As I was packing away Christmas items, I wondered what it would be like if boxes had not been invented. I imagine that the first box ever made was a pine box in which to bury a loved one.

My mother always saved boxes for future use. Maybe it is part of the nesting instinct.

Toddlers often are more entranced with the box in which the toy was given than they are with the toy itself.

My first box I remember was an empty cigar box that a friendly storekeeper gave me when I was very young. He also put inside a jawbreaker, some gum and a Mr. Goodbar candy bar, my favorite at the time.

Starting school, I (and many children) was given a pencil box.

Boxes and other containers we purchase these days add to the cost of the items we need. Working for a firm that made waterless hand-cleaner for automotive mechanics and other workers, I learned that the product, selling for about $10, actually only contained about $2 worth of cleaner. How much of our hard-earned cash now goes to the fancy packaging that is usually just tossed into the trash?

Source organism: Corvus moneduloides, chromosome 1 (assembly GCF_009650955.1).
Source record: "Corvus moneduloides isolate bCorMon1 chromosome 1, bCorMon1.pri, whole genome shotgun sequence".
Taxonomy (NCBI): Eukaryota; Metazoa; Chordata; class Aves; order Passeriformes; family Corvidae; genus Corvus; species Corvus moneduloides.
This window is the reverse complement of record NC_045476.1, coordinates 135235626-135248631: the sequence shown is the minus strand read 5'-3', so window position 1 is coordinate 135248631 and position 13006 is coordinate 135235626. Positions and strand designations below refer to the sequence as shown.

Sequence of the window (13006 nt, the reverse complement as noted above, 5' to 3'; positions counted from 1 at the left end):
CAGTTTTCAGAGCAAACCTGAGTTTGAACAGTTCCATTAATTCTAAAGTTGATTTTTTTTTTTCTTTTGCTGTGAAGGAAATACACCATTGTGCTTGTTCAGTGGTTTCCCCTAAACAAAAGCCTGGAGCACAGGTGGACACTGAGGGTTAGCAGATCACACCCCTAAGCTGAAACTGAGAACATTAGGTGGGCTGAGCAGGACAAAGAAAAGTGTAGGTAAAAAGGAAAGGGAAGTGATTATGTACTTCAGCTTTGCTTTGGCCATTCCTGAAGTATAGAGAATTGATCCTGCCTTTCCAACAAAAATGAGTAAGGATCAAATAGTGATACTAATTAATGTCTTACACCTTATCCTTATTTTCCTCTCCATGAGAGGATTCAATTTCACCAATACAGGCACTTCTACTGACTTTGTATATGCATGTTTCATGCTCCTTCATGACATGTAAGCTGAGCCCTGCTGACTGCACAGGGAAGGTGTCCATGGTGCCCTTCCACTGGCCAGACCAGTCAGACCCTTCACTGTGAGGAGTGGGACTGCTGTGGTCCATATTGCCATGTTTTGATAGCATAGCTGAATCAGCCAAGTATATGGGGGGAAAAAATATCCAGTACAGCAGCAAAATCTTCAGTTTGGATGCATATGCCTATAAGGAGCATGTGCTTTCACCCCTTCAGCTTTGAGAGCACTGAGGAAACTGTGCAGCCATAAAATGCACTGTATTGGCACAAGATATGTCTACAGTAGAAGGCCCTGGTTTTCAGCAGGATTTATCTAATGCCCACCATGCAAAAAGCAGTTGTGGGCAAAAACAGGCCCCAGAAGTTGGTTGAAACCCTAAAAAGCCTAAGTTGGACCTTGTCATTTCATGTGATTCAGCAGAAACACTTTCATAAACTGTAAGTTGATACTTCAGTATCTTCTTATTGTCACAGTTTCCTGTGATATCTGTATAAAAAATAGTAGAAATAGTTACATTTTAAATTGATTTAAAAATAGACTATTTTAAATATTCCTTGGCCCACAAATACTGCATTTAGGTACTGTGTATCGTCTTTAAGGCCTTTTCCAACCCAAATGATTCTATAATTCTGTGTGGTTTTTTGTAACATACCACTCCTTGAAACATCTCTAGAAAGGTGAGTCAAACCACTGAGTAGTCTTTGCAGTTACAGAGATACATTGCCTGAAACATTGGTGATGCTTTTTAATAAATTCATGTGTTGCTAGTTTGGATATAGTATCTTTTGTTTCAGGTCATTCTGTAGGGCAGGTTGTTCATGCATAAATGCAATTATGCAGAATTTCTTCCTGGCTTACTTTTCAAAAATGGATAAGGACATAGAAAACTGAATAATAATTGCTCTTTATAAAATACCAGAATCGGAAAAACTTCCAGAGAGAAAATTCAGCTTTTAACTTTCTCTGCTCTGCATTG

How many kitchen cabinets contain the containers that once held Cool Whip? My late mother was the queen of collecting empty boxes and containers. How she would have loved these. Milk can now be purchased in plastic bottles, but in my mother’s day, only glass bottles that were washed and returned to the store were used. She purchased salt and sugar in cloth bags and often used the material for other purposes. Empty shoe boxes made excellent containers for storing old love letters.

We live in a disposable society now. Boxes, once treasured keepsakes, are tossed aside. But my mother taught well; my daughter and I carry on her tradition.

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